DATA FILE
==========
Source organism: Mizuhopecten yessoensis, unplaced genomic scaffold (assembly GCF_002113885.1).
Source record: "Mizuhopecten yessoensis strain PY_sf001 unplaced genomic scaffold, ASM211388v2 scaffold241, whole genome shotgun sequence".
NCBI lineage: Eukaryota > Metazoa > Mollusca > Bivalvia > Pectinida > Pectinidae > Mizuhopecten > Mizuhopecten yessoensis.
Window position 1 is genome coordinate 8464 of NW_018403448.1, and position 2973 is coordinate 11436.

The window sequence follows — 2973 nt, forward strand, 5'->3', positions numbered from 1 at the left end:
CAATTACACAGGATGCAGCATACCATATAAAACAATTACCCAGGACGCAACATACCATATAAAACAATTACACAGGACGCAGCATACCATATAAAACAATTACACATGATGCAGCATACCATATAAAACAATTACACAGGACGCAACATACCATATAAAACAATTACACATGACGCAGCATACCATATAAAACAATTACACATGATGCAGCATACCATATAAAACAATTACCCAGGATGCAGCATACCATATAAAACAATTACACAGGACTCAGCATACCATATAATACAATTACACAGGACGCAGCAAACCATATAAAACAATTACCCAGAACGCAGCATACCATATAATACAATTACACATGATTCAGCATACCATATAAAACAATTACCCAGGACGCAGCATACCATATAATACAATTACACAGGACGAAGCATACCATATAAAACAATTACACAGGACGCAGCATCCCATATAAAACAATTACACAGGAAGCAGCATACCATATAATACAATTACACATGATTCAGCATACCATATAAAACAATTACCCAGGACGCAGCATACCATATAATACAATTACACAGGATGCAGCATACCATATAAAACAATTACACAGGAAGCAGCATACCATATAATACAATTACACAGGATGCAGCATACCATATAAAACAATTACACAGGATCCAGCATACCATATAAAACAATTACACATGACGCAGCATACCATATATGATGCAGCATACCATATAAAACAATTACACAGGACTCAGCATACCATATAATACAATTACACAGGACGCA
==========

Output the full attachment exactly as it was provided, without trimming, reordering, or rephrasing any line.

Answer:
Source organism: Mizuhopecten yessoensis, unplaced genomic scaffold (assembly GCF_002113885.1).
Source record: "Mizuhopecten yessoensis strain PY_sf001 unplaced genomic scaffold, ASM211388v2 scaffold241, whole genome shotgun sequence".
NCBI lineage: Eukaryota > Metazoa > Mollusca > Bivalvia > Pectinida > Pectinidae > Mizuhopecten > Mizuhopecten yessoensis.
Window position 1 is genome coordinate 8464 of NW_018403448.1, and position 2973 is coordinate 11436.

The window sequence follows — 2973 nt, forward strand, 5'->3', positions numbered from 1 at the left end:
CAATTACACAGGATGCAGCATACCATATAAAACAATTACCCAGGACGCAACATACCATATAAAACAATTACACAGGACGCAGCATACCATATAAAACAATTACACATGATGCAGCATACCATATAAAACAATTACACAGGACGCAACATACCATATAAAACAATTACACATGACGCAGCATACCATATAAAACAATTACACATGATGCAGCATACCATATAAAACAATTACCCAGGATGCAGCATACCATATAAAACAATTACACAGGACTCAGCATACCATATAATACAATTACACAGGACGCAGCAAACCATATAAAACAATTACCCAGAACGCAGCATACCATATAATACAATTACACATGATTCAGCATACCATATAAAACAATTACCCAGGACGCAGCATACCATATAATACAATTACACAGGACGAAGCATACCATATAAAACAATTACACAGGACGCAGCATCCCATATAAAACAATTACACAGGAAGCAGCATACCATATAATACAATTACACATGATTCAGCATACCATATAAAACAATTACCCAGGACGCAGCATACCATATAATACAATTACACAGGATGCAGCATACCATATAAAACAATTACACAGGAAGCAGCATACCATATAATACAATTACACAGGATGCAGCATACCATATAAAACAATTACACAGGATCCAGCATACCATATAAAACAATTACACATGACGCAGCATACCATATATGATGCAGCATACCATATAAAACAATTACACAGGACTCAGCATACCATATAATACAATTACACAGGACGCA